Solar Power Will Become Chernobyl's Future

More than thirty years after the infamous disaster, the Chernobyl exclusion zone might be transforming from an abandoned nuclear wasteland to a green energy hub.

A $1.2 million, 1-megawatt solar farm project is expected to be commissioned next month to be built over 1,000 square miles of radioactive land in Ukraine, according to an article in Newsweek.

“Its cheap land and abundant sunlight constitutes a solid foundation for the project,” Ukraine’s minister of environment and natural resources Ostap Semerak said last October. “In addition, the remaining electric transmission facilities are ready for reuse.”

The solar farm will be 100 meters from the damaged nuclear reactor. The land has been restricted since the reactor explosion in 1986. Chernobyl is considered one of the worst nuclear disasters in history. A $1.6 billion arch built by French consortium Novarka, called the New Safe Confinement, was placed over the damaged reactor to protect the environment from radiation.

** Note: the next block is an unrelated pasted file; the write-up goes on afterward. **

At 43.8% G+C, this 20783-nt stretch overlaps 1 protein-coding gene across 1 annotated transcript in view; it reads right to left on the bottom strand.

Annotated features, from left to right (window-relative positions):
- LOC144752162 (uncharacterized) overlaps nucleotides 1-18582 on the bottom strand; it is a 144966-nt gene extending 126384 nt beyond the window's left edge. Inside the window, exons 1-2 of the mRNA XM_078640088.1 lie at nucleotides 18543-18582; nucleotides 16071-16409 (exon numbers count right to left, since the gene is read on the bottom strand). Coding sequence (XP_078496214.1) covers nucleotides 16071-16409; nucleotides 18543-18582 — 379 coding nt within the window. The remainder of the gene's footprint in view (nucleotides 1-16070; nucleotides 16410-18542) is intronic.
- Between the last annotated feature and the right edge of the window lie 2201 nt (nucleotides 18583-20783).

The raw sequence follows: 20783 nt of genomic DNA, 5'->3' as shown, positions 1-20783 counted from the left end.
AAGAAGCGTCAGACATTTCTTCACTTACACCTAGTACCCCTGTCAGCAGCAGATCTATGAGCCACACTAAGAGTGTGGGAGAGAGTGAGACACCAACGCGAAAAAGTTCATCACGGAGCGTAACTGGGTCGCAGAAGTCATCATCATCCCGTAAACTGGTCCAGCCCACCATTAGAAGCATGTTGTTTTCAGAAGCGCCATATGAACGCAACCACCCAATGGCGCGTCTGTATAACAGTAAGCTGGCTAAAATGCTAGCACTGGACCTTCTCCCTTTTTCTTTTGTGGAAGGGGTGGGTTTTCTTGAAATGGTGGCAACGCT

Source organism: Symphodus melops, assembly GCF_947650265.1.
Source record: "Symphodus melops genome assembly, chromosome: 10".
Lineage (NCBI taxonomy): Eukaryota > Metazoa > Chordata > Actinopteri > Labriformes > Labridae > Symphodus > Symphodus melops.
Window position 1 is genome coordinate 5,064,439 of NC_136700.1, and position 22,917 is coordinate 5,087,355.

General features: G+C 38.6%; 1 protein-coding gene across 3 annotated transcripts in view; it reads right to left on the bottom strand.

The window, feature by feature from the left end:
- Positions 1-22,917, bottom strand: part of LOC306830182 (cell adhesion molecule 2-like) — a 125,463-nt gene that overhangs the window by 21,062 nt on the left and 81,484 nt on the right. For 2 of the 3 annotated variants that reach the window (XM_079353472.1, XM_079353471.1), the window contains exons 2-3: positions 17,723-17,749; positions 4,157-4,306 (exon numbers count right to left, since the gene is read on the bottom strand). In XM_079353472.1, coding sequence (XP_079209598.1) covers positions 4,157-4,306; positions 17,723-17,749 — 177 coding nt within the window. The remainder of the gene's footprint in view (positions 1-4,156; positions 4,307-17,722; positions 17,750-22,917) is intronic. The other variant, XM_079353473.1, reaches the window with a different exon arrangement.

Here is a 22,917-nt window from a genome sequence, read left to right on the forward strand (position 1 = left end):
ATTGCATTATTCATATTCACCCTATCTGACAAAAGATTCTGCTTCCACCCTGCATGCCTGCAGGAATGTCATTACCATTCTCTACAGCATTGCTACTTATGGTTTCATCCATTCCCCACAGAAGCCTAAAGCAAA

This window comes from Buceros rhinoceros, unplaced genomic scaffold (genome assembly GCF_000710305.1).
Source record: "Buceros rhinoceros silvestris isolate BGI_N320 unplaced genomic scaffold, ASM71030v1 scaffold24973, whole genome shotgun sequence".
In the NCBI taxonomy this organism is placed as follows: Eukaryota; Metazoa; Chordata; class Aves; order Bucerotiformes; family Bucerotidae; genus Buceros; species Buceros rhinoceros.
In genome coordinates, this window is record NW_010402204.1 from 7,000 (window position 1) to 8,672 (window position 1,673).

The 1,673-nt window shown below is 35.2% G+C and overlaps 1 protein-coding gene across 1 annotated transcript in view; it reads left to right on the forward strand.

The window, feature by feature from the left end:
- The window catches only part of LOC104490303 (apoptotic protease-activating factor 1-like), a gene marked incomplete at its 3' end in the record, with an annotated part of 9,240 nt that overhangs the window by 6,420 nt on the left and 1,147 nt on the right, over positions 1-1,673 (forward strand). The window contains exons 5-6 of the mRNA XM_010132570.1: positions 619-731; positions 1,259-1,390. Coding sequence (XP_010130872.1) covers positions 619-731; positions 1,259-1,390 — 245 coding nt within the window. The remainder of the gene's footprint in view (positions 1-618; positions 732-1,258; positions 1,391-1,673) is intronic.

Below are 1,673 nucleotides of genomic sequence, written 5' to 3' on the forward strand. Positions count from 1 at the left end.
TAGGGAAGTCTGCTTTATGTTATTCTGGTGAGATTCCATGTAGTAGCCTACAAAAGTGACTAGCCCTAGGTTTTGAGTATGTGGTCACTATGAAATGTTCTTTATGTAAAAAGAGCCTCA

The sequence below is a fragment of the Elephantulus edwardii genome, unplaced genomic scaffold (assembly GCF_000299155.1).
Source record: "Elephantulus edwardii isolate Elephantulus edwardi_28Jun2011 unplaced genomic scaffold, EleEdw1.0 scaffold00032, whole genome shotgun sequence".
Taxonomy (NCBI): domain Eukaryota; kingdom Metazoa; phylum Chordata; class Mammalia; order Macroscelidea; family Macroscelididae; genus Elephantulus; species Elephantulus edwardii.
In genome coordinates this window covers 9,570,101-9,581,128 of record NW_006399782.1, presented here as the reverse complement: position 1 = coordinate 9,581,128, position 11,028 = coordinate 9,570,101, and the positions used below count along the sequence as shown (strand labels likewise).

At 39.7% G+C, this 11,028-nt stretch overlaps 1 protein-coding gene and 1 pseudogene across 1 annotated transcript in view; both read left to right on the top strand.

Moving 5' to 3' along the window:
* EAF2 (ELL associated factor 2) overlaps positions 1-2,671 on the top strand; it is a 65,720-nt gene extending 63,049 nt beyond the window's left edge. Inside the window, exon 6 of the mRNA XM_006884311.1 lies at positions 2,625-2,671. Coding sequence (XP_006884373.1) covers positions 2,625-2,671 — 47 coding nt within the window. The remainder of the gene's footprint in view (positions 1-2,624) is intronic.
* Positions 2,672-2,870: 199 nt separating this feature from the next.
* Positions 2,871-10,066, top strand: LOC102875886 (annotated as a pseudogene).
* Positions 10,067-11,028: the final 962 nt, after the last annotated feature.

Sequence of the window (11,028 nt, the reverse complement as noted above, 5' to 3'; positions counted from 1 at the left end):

Rodina Energy Group, a Ukrainian engineering firm, and Enerparc, a German renewable energy company, are partnering on the project, which is one of several solar initiatives planned for the area.

“Bit by bit we want to optimize the Chernobyl zone,” said Rodina CEO Evgeny Variagin in a Bloomberg article. “It shouldn’t be a black hole in the middle of Ukraine.”

In 2016, two Chinese companies announced their plan to construct a $1 billion, 1-gigawatt solar power plant within the exclusion zone. GCL System Integration Technology Co. Ltd., a subsidiary of energy group GCL, and China National Complete Engineering Corp., a subsidiary of state-owned National Machinery Industry Corp., are collaborating on the project, according to Solar Industry Magazine. GLC will supply and install solar panels while China National Machinery Corporation will build and run the plant.

“There will be remarkable social benefits and economic ones as we try to renovate the once-damaged area with green and renewable energy. We are glad that we are making joint efforts with Ukraine to rebuild the community for the local people,” said chairman of GCL-SI Shu Hua in Solar Industry Magazine. The Chernobyl project is a key step in the company’s global expansion.

About the Author

Marlena Chertock

Freelance Writer

Marlena Chertock is a former editorial intern at Electrical Contractor magazine who now writes for the magazine as a freelance journalist. Her articles have appeared in The Washington Post, Marketplace, NBC News, News21, WTOP and The Gazette. Contact...

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